BlogLiterately-diagrams

Include images in blog posts with inline diagrams code

Version on this page:[email protected]:1
LTS Haskell 9.21:0.2.0.5
Stackage Nightly 2017-07-25:0.2.0.5
Latest on Hackage:0.2.1

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BSD-3-Clause licensed by Brent Yorgey
Maintained by [email protected]

Module documentation for 0.1.4.3

This version can be pinned in stack with:[email protected]:a9b96a72609bba1d29f628c22171dfb4e49e4c2ed7a8b3f5c2caf1127dff403d,4598
  • Text
    • Text.BlogLiterately
      • Text.BlogLiterately.Diagrams

A plugin for BlogLiterately (http://hackage.haskell.org/package/BlogLiterately) which turns inline diagrams code into images. This library also provides an executable, BlogLiteratelyD, providing a standard instance of BlogLiterately extended with support for inline diagrams code. For most users it should suffice to simply use BlogLiteratelyD in place of BlogLiterately.

To use it, include code blocks with the dia or dia-def class (using pandoc's special extended Markdown syntax (http://johnmacfarlane.net/pandoc/demo/example9/pandocs-markdown.html), or BlogLiterately's extended syntax for tagged code blocks (http://byorgey.wordpress.com/blogliterately/)), like so:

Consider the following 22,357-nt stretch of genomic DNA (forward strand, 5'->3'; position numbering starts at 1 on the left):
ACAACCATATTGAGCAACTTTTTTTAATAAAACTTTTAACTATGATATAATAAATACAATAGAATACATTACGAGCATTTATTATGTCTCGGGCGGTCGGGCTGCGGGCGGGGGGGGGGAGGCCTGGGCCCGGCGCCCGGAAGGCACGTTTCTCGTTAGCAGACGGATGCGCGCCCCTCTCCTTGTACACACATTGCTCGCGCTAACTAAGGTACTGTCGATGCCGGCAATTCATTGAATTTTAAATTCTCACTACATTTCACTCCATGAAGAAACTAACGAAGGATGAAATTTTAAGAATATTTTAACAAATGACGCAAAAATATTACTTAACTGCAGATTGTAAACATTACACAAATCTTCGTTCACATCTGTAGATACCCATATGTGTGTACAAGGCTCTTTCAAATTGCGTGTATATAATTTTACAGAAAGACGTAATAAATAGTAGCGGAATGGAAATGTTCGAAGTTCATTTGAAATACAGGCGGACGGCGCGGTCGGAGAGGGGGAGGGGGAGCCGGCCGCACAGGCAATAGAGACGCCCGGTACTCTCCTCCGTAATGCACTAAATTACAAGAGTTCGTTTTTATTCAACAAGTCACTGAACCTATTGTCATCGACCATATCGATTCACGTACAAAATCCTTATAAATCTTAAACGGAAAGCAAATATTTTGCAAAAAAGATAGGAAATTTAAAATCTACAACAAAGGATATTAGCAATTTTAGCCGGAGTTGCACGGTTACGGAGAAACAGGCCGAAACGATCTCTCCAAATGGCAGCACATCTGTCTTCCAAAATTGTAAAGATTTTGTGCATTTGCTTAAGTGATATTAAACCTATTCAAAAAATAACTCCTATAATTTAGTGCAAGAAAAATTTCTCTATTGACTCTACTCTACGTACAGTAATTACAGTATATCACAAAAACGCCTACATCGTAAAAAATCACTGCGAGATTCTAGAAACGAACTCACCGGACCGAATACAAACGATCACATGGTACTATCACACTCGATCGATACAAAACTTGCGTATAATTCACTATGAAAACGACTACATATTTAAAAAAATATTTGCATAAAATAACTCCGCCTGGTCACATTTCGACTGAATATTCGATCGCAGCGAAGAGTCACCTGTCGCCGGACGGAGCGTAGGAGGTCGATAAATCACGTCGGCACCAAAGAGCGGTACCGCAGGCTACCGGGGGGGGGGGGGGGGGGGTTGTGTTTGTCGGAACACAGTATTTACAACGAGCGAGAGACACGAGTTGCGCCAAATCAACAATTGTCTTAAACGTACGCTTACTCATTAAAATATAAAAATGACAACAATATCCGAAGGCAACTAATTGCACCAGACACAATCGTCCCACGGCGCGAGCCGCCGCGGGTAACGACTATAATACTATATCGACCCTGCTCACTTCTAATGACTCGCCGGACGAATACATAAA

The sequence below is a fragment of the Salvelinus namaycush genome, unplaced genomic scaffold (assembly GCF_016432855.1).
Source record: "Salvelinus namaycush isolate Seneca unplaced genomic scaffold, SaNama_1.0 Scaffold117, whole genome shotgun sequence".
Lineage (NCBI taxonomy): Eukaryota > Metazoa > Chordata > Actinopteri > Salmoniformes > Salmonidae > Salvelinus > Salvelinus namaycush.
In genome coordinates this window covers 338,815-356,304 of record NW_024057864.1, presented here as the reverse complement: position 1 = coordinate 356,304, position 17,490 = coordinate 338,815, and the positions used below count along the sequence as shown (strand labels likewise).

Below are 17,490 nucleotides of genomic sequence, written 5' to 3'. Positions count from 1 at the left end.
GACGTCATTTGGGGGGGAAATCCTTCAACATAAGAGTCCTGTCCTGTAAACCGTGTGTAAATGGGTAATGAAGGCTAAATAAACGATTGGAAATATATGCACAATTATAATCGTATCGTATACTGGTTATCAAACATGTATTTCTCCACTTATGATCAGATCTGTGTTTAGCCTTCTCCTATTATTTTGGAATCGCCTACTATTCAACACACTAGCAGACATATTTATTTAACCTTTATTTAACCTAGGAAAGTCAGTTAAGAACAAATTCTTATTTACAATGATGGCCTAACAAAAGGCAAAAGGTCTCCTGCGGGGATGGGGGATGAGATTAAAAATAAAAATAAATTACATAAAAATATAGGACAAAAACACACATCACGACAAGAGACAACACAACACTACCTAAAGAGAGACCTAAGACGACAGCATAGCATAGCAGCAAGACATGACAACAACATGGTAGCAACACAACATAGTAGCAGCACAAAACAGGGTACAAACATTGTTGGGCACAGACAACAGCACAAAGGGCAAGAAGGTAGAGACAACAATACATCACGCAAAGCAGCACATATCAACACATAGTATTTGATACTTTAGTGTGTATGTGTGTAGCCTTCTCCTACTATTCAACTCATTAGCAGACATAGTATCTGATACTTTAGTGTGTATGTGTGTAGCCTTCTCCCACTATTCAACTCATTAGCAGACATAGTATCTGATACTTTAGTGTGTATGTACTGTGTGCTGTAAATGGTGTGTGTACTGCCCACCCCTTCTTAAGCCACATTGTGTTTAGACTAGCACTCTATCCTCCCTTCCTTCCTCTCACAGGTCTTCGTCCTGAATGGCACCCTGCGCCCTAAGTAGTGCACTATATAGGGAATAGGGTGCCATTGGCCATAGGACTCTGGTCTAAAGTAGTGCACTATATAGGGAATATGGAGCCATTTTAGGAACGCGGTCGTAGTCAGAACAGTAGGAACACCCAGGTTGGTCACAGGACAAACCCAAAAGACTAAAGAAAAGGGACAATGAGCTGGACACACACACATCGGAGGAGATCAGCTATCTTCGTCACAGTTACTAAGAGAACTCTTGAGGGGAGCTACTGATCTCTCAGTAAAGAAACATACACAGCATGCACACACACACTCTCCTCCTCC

[dia-def]
    -- This block produces no output but its
    -- declarations will be in scope in all the
    -- rest of the diagram blocks.

    gSq = square 1 # fc green

NOTE: Square brackets below should be replaced
by curly braces.  Haddock chokes on curly
braces.

Here is a green square:

```[.dia width='200']
dia = gSq
```

Green squares like `gSq`[.dia height='16']
and blue circles like `circle 1 # fc blue`[.dia height='16']
are extremely important.

Note that attributes like width and height can also be specified, but be sure to put the numbers in quotes or else they will not parse properly.

Running this through BlogLiteratelyD (after replacing square brackets with curly braces) should result in HTML that looks something like this:

In addition to simple diagrams, IO actions producing diagrams may also be used. In that case the IO action will simply be run, and the resulting diagram rendered. This can be useful, for example, when producing a diagram built from some external data or using randomness.